Short History of Computer
2500 BC The Abacus
. Abacus is the world’s first calculating device.
.Abacus is the first known calculating machine used for counting
.It is made of beads and rods. It is mainly used for addition, subtraction, multiplication, and division.
. Abacus design by Chinese mathematicians around 5000 B.C
. Ancient times, it was used for calculating the number.
. Abacus performing a basic operation like addition, subtraction, multiplication, and division
. In the early age, before the invention of computer peoples was used for counting sticks and stones
1614 AD Napier’s Bones
.Napier Bones invented by Scottish mathematicians John Napier
.A set of bones consisted of 9 rods; for each digit 1 through 9 and a constant road for the digit ‘0’
.He has invented the logarithm in 1617 and he got the idea for a printed table. The printed table he was made alternative
1633 AD The Slide Rule
. Slide rule invented by William ought in 1622
. It is based on Napier’s ideas about logarithms.
. The primary use for slide rule is multiplication division, roots,
Logarithms and trigonometry.
Blaise Pascal was a French mathematician, he has invented the first mechanical calculator in 1642 called Pascal calculator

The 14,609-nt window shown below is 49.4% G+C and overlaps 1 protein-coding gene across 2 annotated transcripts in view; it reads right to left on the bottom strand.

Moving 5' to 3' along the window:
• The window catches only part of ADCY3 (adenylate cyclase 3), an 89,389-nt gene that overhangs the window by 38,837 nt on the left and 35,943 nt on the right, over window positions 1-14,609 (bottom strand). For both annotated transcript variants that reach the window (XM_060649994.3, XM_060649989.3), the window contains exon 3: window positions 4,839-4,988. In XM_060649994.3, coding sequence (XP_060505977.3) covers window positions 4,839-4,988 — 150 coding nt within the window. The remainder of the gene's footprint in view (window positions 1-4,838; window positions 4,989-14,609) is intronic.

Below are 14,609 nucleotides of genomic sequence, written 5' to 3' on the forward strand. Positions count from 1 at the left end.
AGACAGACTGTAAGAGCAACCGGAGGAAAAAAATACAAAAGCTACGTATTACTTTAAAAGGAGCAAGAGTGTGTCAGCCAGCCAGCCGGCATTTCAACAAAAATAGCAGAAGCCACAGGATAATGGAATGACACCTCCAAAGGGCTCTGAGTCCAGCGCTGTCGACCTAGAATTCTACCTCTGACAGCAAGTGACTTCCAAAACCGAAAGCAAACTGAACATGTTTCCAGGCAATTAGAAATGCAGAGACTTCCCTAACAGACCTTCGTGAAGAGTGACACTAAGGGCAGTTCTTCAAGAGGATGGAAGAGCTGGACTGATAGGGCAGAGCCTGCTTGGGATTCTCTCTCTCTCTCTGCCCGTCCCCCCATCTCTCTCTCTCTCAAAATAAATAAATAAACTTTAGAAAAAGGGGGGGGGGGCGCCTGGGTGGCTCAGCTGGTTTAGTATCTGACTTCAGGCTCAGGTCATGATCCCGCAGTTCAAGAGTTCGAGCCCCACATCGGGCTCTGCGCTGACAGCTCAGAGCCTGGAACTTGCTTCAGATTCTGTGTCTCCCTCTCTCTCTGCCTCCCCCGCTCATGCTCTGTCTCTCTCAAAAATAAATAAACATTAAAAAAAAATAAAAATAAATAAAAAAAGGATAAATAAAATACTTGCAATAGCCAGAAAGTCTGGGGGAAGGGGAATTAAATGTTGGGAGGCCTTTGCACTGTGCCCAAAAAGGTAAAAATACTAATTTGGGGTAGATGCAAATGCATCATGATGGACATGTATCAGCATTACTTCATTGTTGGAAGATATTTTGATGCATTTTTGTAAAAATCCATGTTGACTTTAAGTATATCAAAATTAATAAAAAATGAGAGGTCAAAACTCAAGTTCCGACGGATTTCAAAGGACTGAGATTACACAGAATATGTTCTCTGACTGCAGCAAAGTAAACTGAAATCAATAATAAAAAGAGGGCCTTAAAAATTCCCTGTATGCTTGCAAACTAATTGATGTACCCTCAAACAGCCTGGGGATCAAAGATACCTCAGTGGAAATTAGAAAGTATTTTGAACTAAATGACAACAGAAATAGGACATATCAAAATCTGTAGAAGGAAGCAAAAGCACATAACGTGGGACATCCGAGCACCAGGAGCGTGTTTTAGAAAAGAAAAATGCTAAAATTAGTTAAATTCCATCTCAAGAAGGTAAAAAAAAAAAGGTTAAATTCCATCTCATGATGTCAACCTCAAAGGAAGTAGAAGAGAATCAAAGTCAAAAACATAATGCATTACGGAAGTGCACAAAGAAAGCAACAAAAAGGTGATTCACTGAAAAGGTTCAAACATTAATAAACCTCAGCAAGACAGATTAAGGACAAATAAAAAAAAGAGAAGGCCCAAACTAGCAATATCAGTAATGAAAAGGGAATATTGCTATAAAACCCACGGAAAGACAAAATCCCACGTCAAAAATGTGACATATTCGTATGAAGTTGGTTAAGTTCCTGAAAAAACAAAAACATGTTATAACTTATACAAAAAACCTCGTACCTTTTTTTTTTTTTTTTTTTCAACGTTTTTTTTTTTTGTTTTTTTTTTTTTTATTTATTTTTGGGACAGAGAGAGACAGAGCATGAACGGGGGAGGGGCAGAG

. Pascal calculator helped mathematical calculations.
. Additions and subtraction easily.
1642 AD The Rotating Wheel Calculator
It was first developed by a French Philosopher, Blaise Pascal
It consists of gears and levers. This is a predecessor to
Today’s electronic calculator
1822 AD The Difference Engine
could perform mathematical tasks such as calculating successive values of algebraic expressions and also prepare mathematical tables.
After working on the difference engine for 10 years,
Babbage proceeds to design an analytical engine, which could perform the task-based instructions.
Unfortunately, his analytical engine remained a dream.
It was built by Charles Babbage, the British Mathematician, and Engineer
Babbage is called the “Father of today’s computer”.
1890 AD Hollerith Tabulating Machine
It was developed by Herman Hollerith
It was designed by using punched cards